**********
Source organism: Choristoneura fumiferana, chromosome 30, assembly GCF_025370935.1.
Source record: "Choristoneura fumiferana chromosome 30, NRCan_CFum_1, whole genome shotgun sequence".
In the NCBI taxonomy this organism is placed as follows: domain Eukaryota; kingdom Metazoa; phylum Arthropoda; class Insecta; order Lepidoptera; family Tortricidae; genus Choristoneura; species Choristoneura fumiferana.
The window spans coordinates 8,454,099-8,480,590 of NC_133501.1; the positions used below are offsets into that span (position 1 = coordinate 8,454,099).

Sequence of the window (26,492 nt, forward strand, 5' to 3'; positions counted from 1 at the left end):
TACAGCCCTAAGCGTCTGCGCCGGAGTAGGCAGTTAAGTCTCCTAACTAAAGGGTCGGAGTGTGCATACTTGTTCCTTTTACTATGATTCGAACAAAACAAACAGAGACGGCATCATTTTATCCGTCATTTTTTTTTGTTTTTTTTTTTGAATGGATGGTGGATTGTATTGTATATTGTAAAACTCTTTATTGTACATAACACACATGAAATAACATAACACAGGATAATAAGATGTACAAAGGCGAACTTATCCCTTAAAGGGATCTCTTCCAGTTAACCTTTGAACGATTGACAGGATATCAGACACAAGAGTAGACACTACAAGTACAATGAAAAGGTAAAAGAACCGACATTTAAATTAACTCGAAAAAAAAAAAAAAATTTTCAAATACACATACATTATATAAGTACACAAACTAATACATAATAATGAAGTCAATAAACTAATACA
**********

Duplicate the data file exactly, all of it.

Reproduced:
Source organism: Choristoneura fumiferana, chromosome 30, assembly GCF_025370935.1.
Source record: "Choristoneura fumiferana chromosome 30, NRCan_CFum_1, whole genome shotgun sequence".
In the NCBI taxonomy this organism is placed as follows: domain Eukaryota; kingdom Metazoa; phylum Arthropoda; class Insecta; order Lepidoptera; family Tortricidae; genus Choristoneura; species Choristoneura fumiferana.
The window spans coordinates 8,454,099-8,480,590 of NC_133501.1; the positions used below are offsets into that span (position 1 = coordinate 8,454,099).

Sequence of the window (26,492 nt, forward strand, 5' to 3'; positions counted from 1 at the left end):
TACAGCCCTAAGCGTCTGCGCCGGAGTAGGCAGTTAAGTCTCCTAACTAAAGGGTCGGAGTGTGCATACTTGTTCCTTTTACTATGATTCGAACAAAACAAACAGAGACGGCATCATTTTATCCGTCATTTTTTTTTGTTTTTTTTTTTGAATGGATGGTGGATTGTATTGTATATTGTAAAACTCTTTATTGTACATAACACACATGAAATAACATAACACAGGATAATAAGATGTACAAAGGCGAACTTATCCCTTAAAGGGATCTCTTCCAGTTAACCTTTGAACGATTGACAGGATATCAGACACAAGAGTAGACACTACAAGTACAATGAAAAGGTAAAAGAACCGACATTTAAATTAACTCGAAAAAAAAAAAAAAATTTTCAAATACACATACATTATATAAGTACACAAACTAATACATAATAATGAAGTCAATAAACTAATACA